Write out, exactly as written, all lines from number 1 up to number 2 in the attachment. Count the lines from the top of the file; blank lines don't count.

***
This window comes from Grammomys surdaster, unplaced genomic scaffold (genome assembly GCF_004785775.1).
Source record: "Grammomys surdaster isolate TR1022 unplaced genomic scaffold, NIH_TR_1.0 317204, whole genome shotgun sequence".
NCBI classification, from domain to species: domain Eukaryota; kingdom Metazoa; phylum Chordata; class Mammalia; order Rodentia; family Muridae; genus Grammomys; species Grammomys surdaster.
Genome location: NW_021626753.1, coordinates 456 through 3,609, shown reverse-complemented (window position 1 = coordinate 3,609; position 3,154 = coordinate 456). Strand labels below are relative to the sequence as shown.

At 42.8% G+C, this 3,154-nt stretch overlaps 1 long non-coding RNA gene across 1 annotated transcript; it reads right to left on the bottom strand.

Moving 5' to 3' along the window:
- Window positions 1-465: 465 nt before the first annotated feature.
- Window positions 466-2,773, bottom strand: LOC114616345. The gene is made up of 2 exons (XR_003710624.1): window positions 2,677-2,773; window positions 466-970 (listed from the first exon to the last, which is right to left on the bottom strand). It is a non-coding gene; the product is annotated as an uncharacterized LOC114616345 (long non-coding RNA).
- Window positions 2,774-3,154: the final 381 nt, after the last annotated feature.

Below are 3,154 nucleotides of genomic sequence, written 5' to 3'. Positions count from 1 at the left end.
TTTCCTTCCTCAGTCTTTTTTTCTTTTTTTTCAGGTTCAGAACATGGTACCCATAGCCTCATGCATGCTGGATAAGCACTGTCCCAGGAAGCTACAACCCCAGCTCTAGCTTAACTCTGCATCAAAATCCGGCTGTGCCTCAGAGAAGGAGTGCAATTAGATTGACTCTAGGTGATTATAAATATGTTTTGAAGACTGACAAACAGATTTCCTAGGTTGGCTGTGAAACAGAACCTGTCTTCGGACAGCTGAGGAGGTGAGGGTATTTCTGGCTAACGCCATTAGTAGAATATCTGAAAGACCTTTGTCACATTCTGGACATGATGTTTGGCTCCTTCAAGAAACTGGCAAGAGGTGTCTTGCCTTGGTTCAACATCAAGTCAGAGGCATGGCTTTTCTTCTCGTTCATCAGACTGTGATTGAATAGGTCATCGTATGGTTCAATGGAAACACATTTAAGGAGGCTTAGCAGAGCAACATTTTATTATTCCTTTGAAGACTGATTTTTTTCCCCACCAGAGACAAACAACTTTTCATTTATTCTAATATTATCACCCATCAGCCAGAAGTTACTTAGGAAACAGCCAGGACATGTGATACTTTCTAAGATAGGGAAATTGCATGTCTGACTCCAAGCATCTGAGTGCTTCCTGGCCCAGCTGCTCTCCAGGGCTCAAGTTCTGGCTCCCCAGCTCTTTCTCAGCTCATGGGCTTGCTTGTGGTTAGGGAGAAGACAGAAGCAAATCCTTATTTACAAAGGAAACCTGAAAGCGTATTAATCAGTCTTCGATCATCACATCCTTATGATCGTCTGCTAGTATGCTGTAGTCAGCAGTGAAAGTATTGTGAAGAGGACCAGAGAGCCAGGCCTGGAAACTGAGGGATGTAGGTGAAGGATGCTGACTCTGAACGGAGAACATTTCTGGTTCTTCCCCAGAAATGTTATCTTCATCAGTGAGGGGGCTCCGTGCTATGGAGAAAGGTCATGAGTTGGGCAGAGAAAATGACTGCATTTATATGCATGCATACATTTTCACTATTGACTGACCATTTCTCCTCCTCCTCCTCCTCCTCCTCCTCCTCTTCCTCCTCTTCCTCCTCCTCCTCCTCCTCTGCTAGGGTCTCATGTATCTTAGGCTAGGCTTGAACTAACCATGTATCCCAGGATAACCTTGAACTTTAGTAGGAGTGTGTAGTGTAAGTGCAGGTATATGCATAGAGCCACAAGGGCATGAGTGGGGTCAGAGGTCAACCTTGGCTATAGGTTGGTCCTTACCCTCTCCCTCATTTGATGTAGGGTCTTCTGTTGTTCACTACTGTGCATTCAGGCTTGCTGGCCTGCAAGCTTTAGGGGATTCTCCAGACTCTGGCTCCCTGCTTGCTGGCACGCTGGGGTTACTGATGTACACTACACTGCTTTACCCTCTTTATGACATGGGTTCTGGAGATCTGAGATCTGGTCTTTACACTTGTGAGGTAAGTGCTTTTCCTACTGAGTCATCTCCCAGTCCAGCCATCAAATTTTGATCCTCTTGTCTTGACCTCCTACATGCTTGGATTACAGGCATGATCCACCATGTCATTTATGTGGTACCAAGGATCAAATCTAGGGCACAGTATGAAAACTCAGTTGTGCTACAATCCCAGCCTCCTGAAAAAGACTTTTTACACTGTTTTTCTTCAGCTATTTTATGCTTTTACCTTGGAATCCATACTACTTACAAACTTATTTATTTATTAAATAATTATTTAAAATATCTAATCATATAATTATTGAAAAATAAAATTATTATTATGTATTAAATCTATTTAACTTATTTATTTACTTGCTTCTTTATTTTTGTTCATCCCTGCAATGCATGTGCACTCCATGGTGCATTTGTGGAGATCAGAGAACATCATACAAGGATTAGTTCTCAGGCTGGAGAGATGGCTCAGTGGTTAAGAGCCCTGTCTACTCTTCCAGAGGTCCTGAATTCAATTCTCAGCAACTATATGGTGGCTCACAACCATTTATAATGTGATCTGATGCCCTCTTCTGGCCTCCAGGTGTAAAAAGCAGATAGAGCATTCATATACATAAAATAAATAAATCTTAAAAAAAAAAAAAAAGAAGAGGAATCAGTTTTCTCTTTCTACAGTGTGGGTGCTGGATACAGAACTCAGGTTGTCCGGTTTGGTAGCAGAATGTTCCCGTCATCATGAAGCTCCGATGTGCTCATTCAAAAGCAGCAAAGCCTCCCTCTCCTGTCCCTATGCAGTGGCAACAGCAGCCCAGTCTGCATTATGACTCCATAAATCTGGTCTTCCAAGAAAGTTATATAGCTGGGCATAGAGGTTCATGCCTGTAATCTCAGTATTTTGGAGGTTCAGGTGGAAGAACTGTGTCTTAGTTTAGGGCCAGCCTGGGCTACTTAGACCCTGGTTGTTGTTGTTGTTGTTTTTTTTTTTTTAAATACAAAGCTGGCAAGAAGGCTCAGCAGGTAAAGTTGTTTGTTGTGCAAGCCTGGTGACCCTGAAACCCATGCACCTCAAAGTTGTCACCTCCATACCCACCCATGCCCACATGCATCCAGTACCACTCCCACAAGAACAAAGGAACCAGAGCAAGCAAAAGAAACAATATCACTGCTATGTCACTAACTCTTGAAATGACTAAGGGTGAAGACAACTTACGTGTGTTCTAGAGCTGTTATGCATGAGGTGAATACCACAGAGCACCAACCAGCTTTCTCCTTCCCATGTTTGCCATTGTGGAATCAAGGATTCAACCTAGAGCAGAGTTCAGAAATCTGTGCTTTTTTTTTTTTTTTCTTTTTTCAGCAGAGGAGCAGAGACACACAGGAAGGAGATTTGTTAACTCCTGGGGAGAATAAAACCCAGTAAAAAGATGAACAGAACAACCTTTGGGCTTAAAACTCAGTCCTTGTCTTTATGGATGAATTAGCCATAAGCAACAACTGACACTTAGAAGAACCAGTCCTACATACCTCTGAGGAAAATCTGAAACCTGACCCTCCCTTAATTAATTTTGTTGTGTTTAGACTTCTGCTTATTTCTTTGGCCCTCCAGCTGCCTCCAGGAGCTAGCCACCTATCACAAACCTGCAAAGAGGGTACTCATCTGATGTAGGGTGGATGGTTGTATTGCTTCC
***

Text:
This window comes from Grammomys surdaster, unplaced genomic scaffold (genome assembly GCF_004785775.1).
Source record: "Grammomys surdaster isolate TR1022 unplaced genomic scaffold, NIH_TR_1.0 317204, whole genome shotgun sequence".